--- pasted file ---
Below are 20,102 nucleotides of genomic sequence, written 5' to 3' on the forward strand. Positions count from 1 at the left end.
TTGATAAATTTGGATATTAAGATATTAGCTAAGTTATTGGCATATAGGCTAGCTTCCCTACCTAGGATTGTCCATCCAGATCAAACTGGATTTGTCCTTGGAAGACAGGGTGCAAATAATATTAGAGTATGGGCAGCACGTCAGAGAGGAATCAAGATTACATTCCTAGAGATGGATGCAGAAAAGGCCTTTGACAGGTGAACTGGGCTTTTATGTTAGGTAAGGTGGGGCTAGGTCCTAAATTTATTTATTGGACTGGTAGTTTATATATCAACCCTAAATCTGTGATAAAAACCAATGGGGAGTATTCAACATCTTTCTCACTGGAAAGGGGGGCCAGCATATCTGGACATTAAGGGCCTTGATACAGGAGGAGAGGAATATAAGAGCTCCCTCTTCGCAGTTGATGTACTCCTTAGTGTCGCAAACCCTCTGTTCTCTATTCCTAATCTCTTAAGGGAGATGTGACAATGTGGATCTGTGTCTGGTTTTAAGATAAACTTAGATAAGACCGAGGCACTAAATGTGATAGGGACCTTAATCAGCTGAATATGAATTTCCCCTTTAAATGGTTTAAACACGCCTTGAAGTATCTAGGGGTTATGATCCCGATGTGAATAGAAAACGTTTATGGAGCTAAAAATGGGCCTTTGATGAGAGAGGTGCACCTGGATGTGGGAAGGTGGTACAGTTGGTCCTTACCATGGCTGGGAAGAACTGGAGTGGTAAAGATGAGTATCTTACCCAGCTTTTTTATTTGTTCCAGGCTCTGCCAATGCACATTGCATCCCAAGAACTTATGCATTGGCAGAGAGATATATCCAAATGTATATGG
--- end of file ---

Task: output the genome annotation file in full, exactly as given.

Below are 20,102 nucleotides of genomic sequence, written 5' to 3' on the forward strand. Positions count from 1 at the left end.
TTGATAAATTTGGATATTAAGATATTAGCTAAGTTATTGGCATATAGGCTAGCTTCCCTACCTAGGATTGTCCATCCAGATCAAACTGGATTTGTCCTTGGAAGACAGGGTGCAAATAATATTAGAGTATGGGCAGCACGTCAGAGAGGAATCAAGATTACATTCCTAGAGATGGATGCAGAAAAGGCCTTTGACAGGTGAACTGGGCTTTTATGTTAGGTAAGGTGGGGCTAGGTCCTAAATTTATTTATTGGACTGGTAGTTTATATATCAACCCTAAATCTGTGATAAAAACCAATGGGGAGTATTCAACATCTTTCTCACTGGAAAGGGGGGCCAGCATATCTGGACATTAAGGGCCTTGATACAGGAGGAGAGGAATATAAGAGCTCCCTCTTCGCAGTTGATGTACTCCTTAGTGTCGCAAACCCTCTGTTCTCTATTCCTAATCTCTTAAGGGAGATGTGACAATGTGGATCTGTGTCTGGTTTTAAGATAAACTTAGATAAGACCGAGGCACTAAATGTGATAGGGACCTTAATCAGCTGAATATGAATTTCCCCTTTAAATGGTTTAAACACGCCTTGAAGTATCTAGGGGTTATGATCCCGATGTGAATAGAAAACGTTTATGGAGCTAAAAATGGGCCTTTGATGAGAGAGGTGCACCTGGATGTGGGAAGGTGGTACAGTTGGTCCTTACCATGGCTGGGAAGAACTGGAGTGGTAAAGATGAGTATCTTACCCAGCTTTTTTATTTGTTCCAGGCTCTGCCAATGCACATTGCATCCCAAGAACTTATGCATTGGCAGAGAGATATATCCAAATGTATATGG